The legendary perfume Mitsouko was created by Jacques Guerlain in 1919 at the end of the Great War, a time of great fascination with the Japanese culture and aesthetics.
The creation of Mitsouko was inspired by the heroine of Claude Farrère's novel "La bataille", a story of an impossible love between Mitsouko - a wife of Japanese Admiral Togo - and a British officer. The story takes place in 1905, during the war between Russia and Japan. Both men go to war, and Mitsouko, hiding her feelings with dignity, waits for the outcome of the battle to discover which of the two men will come back to her and be her companion.
Mitsouko is a mysterious fragrance that does not simply reveal its beauty to everyone. The opening is long, like a play of all beautiful notes, and, of course, this fragrance is not for ordinary day use. On the skin it sounds as if it starts from far away, without any allusion to its intensity and sensual side.
Mitsouko is one of the well known aromas of chypre olfactory group with cool top notes and oak moss in the base. But it also has a note of a juicy peach, which gives a clear and quite gourmand nuance. It features bergamot, peach, jasmine, may rose, spices such as cinnamon, oak moss, vetiver, and wood. The fragrance is exuberant, unusual and very elegant. It is neither too sweet, nor too heavy, well balanced and never overwhelming. Eau de Toilette is a bit more aggressive, while Eau de Perfume is warmer and nicer. The full richness of the composition, however, is revealed only in the perfume concentration.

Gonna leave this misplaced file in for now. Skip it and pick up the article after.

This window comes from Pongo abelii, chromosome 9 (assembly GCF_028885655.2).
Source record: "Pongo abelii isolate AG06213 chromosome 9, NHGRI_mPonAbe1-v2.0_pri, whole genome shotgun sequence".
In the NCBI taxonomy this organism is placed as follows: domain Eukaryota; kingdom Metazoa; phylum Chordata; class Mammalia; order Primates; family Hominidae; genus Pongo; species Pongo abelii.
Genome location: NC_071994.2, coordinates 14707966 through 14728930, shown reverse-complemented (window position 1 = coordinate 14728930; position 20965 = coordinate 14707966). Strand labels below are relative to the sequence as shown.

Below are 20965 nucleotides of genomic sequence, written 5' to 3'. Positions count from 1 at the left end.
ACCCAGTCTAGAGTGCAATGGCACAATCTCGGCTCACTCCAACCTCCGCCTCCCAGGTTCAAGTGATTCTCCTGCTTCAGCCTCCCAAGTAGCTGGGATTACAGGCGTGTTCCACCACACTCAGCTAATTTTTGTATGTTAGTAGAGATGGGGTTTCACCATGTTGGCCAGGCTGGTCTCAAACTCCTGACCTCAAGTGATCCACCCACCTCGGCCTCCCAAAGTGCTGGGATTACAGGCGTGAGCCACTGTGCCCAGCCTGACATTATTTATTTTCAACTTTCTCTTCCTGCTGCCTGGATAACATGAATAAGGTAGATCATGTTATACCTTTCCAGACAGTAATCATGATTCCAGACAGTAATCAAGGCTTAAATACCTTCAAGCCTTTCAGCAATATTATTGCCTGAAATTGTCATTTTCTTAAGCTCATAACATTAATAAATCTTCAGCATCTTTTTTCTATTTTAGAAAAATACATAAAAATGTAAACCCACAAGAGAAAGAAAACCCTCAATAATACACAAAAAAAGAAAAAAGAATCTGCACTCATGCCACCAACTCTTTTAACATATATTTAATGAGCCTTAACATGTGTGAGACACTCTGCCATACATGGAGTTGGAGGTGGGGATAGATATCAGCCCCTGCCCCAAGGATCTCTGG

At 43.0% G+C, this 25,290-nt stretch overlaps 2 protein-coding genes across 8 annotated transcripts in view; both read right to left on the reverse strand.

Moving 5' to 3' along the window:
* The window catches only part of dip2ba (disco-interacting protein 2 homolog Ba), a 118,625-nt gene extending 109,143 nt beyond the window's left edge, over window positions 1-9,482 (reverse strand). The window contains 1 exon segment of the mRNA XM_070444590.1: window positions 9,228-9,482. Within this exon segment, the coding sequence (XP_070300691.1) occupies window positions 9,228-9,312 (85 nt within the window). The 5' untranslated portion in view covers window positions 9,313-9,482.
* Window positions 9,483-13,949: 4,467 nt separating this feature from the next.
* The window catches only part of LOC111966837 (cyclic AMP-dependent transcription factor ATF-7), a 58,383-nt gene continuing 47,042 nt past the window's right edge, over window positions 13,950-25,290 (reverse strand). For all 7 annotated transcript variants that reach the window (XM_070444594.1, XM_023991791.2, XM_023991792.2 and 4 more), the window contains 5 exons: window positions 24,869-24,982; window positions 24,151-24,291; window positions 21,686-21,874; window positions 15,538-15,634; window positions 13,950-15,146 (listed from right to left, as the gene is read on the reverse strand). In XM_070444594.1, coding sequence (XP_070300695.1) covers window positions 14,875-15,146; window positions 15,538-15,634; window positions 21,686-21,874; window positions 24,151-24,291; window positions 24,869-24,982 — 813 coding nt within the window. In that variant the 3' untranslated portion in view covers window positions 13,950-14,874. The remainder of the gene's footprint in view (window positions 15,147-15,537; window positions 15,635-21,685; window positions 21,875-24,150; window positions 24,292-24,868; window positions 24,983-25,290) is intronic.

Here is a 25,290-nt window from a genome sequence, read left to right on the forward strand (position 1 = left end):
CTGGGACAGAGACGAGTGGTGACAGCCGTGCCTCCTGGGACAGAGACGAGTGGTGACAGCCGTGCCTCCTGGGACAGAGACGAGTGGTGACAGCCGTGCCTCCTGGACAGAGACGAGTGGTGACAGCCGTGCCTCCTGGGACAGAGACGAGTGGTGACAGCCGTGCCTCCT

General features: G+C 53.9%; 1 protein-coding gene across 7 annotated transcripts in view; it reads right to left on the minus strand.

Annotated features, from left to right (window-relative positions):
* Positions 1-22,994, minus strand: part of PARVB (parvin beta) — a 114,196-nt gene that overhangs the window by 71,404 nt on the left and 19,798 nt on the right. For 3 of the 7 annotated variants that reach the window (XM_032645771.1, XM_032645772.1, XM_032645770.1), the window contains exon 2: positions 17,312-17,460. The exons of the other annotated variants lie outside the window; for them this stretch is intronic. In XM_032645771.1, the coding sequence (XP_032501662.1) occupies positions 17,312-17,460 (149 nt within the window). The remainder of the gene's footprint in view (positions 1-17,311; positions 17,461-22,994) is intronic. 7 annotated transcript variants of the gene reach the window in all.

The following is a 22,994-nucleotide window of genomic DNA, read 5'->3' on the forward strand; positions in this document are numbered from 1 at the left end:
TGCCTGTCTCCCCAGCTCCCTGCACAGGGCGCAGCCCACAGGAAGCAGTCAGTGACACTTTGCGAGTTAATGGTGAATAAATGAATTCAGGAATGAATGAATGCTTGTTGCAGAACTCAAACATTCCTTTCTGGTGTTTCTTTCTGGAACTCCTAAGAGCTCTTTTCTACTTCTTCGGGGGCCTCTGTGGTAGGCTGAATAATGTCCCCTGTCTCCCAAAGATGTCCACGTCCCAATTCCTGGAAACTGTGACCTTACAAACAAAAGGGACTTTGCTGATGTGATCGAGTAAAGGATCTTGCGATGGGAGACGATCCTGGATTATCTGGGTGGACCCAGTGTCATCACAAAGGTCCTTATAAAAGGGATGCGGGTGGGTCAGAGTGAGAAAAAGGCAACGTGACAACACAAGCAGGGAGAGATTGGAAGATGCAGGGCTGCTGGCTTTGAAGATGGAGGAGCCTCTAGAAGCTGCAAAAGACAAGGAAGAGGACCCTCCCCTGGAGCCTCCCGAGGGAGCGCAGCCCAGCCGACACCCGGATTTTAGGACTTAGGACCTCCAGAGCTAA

Mitsouko is said to herald the end of World War I. Because of the shortage of glass bottles at the end of the war, this perfume was marketed in the bottle of its predecessor, the L'Heure Bleue which was created in 1912. Mitsouko is sometimes considered to be the warm and much more cheerful counterpart of the melancholic L'Heure Bleue.